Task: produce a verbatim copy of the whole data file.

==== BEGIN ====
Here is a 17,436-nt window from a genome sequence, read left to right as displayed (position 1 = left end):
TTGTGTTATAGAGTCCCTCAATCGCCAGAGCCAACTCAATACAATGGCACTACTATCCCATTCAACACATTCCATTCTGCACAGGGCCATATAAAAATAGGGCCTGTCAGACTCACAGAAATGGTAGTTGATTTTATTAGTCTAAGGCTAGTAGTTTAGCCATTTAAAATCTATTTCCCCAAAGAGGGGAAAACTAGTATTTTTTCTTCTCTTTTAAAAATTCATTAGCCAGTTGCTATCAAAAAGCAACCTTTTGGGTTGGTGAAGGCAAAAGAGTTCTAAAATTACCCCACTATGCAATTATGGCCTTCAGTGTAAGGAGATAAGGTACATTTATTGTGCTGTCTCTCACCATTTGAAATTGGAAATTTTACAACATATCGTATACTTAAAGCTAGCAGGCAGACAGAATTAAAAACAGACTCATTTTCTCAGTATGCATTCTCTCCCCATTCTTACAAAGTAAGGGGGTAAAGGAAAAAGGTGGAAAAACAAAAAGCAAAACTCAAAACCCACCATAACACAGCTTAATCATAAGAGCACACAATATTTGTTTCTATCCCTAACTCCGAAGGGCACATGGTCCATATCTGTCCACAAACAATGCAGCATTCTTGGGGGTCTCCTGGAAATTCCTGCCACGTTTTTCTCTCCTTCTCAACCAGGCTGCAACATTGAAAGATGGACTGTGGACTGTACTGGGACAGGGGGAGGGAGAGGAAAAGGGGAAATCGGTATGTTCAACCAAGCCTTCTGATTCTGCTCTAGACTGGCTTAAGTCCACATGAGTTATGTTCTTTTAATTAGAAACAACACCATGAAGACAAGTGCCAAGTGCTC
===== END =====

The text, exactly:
Here is a 17,436-nt window from a genome sequence, read left to right as displayed (position 1 = left end):
TTGTGTTATAGAGTCCCTCAATCGCCAGAGCCAACTCAATACAATGGCACTACTATCCCATTCAACACATTCCATTCTGCACAGGGCCATATAAAAATAGGGCCTGTCAGACTCACAGAAATGGTAGTTGATTTTATTAGTCTAAGGCTAGTAGTTTAGCCATTTAAAATCTATTTCCCCAAAGAGGGGAAAACTAGTATTTTTTCTTCTCTTTTAAAAATTCATTAGCCAGTTGCTATCAAAAAGCAACCTTTTGGGTTGGTGAAGGCAAAAGAGTTCTAAAATTACCCCACTATGCAATTATGGCCTTCAGTGTAAGGAGATAAGGTACATTTATTGTGCTGTCTCTCACCATTTGAAATTGGAAATTTTACAACATATCGTATACTTAAAGCTAGCAGGCAGACAGAATTAAAAACAGACTCATTTTCTCAGTATGCATTCTCTCCCCATTCTTACAAAGTAAGGGGGTAAAGGAAAAAGGTGGAAAAACAAAAAGCAAAACTCAAAACCCACCATAACACAGCTTAATCATAAGAGCACACAATATTTGTTTCTATCCCTAACTCCGAAGGGCACATGGTCCATATCTGTCCACAAACAATGCAGCATTCTTGGGGGTCTCCTGGAAATTCCTGCCACGTTTTTCTCTCCTTCTCAACCAGGCTGCAACATTGAAAGATGGACTGTGGACTGTACTGGGACAGGGGGAGGGAGAGGAAAAGGGGAAATCGGTATGTTCAACCAAGCCTTCTGATTCTGCTCTAGACTGGCTTAAGTCCACATGAGTTATGTTCTTTTAATTAGAAACAACACCATGAAGACAAGTGCCAAGTGCTC